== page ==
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First integrative trend analysis for a great ape species in Borneo

Santika, T and Ancrenaz, M and Wilson, KA and Spehar, S and Abram, N and Banes, GL and Campbell-Smith, G and Curran, L and d'Arcy, L and Delgado, RA and Erman, A and Goossens, B and Hartanto, H and Houghton, M and Husson, SJ and Kuehl, H and Lackman, I and Leiman, A and Llano Sanchez, K and Makinuddin, N and Marshall, AJ and Meididit, A and Mengersen, K and Musnanda, and Nardiyono, and Nurcahyo, A and Odom, K and Panda, A and Prasetyo, D and Purnomo, and Rafiastano, A and Raharjo, S and Ratnasari, D and Russon, AE and Santana, AH and Santoso, E and Sapari, I and Sihite, J and Suyoko, A and Tjiu, A and Utami-Atmoko, SS and van Schaik, CP and Voigt, M and Wells, J and Wich, SA and Willems, SE and Meijaard, E First integrative trend analysis for a great ape species in Borneo. Scientific Reports. ISSN 2045-2322 (Accepted)

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Abstract

For many threatened species the rate and drivers of population decline are difficult to assess accurately: species' surveys are typically restricted to small geographic areas, are conducted over short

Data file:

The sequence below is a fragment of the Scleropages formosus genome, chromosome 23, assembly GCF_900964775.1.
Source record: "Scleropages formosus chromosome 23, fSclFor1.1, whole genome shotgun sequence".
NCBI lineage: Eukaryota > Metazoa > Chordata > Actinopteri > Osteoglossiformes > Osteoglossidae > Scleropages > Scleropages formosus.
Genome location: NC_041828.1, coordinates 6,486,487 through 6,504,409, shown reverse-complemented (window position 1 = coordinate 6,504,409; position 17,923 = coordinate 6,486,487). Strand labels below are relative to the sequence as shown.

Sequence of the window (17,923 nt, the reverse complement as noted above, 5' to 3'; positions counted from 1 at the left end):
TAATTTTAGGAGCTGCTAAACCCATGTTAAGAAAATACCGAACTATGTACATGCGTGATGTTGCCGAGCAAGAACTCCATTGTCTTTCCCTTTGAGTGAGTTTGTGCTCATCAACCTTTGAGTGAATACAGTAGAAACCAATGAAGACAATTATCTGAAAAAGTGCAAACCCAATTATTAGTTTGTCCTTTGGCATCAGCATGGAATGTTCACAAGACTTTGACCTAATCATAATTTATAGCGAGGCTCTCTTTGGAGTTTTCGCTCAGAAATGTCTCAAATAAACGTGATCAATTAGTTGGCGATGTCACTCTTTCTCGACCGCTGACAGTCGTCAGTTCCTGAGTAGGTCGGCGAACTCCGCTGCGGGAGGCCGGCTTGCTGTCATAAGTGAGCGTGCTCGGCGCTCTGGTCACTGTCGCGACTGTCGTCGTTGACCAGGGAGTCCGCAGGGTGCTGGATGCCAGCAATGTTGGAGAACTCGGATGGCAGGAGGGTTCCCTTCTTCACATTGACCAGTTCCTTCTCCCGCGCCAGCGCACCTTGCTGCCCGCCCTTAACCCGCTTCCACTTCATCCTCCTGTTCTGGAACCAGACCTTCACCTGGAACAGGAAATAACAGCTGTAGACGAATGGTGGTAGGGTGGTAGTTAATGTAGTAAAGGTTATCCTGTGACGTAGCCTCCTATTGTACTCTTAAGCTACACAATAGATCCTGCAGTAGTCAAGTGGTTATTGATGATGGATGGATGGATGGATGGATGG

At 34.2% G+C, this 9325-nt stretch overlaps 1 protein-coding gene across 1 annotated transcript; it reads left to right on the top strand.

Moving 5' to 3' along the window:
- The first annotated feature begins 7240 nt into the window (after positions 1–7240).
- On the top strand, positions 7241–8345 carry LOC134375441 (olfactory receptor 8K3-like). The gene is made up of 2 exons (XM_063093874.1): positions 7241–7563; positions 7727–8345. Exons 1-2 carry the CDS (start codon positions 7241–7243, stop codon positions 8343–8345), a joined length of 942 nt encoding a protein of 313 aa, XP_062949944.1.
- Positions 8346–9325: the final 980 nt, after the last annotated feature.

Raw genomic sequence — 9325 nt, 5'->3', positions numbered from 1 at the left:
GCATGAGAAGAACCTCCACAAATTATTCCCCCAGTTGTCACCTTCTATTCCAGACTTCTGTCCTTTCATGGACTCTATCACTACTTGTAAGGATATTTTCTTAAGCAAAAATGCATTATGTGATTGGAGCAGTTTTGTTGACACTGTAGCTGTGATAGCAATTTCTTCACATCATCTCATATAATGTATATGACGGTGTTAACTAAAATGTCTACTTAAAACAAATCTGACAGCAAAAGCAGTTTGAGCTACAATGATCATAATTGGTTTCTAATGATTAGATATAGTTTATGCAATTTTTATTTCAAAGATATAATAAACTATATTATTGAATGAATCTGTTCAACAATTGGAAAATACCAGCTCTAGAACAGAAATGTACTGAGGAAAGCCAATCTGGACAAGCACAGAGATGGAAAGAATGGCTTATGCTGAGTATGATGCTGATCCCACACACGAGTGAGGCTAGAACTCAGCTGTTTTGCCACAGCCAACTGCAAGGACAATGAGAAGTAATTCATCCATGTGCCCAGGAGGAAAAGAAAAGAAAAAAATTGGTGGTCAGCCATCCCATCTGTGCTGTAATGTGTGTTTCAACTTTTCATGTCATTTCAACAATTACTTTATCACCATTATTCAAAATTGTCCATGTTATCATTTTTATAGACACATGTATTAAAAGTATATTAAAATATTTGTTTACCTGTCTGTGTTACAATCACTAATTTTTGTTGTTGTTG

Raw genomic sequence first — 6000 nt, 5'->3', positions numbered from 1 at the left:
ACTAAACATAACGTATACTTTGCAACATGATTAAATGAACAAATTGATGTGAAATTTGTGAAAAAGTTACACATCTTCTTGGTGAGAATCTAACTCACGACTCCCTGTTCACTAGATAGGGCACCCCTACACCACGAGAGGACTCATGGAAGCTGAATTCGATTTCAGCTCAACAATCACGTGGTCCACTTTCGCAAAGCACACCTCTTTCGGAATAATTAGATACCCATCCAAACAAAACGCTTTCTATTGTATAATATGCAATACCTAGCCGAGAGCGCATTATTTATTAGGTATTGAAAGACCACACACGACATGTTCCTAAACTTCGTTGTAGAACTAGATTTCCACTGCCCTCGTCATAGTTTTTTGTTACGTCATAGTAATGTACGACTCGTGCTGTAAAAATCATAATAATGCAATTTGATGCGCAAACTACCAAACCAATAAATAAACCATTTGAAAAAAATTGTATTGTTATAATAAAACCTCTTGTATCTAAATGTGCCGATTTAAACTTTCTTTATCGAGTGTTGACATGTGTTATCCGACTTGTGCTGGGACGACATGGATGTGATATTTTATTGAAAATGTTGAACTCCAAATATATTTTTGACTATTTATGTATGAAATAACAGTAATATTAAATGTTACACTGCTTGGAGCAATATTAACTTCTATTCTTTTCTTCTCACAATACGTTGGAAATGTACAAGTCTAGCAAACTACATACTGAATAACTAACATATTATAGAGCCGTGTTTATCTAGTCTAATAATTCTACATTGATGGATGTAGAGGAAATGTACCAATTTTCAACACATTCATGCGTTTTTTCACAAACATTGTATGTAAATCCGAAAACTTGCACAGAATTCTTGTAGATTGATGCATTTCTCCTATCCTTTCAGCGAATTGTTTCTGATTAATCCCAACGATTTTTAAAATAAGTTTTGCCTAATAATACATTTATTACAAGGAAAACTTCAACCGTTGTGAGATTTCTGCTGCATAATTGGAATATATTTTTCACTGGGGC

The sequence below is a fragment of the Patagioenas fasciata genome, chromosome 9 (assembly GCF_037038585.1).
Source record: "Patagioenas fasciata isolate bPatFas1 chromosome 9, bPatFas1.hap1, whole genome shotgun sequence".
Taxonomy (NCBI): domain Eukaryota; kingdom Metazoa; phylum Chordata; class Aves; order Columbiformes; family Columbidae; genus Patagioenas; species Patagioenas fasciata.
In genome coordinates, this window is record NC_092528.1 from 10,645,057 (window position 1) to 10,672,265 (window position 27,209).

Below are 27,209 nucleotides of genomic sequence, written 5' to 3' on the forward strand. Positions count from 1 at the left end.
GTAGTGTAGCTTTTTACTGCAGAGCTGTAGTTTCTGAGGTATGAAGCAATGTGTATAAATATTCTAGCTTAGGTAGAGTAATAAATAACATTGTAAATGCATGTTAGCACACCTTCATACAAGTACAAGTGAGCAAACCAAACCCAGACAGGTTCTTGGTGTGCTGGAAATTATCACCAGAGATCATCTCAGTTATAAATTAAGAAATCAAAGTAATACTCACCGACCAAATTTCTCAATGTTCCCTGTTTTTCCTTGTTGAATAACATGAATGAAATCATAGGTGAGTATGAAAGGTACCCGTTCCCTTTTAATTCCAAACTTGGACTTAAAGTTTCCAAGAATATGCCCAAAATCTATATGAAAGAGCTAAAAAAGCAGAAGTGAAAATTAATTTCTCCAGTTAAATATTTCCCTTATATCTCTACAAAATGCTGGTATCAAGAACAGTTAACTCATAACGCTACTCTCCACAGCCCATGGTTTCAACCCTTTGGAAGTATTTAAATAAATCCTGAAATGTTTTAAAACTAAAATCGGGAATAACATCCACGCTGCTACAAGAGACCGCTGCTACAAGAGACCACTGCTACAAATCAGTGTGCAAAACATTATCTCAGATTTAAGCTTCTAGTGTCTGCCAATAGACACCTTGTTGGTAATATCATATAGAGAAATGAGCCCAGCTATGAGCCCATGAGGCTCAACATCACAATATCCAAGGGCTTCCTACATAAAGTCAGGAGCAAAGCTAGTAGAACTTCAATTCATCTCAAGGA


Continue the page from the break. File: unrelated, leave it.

time periods, and employ a wide range of survey protocols. We addressed methodological challenges for assessing change in the abundance of an endangered species. We applied novel methods for integrating field and interview survey data for the critically endangered Bornean orangutan (Pongo pygmaeus), allowing a deeper understanding of the species' persistence through time. Our analysis revealed that Bornean orangutan populations have declined at a rate of 25% over the last 10 years. Survival rates of the species are lowest in areas with intermediate rainfall, where complex interrelations between soil fertility, agricultural productivity, and human settlement patterns influence persistence. These areas also have highest threats from human-wildlife conflict. Survival rates are further positively associated with forest extent, but are lower in areas where surrounding forest has been recently converted to industrial agriculture. Our study highlights the urgency of determining specific management interventions needed in different locations to counter the trend of decline and its associated drivers.

Item Type: Article
Subjects: Q Science > QH Natural history
Q Science > QH Natural history > QH301 Biology
Q Science > QL Zoology
Divisions: Natural Sciences and Psychology
Publisher: Nature Publishing Group
Date Deposited: 31 May 2017 14:53
Last Modified: 06 Sep 2017 18:04
URI: http://researchonline.ljmu.ac.uk/id/eprint/6609

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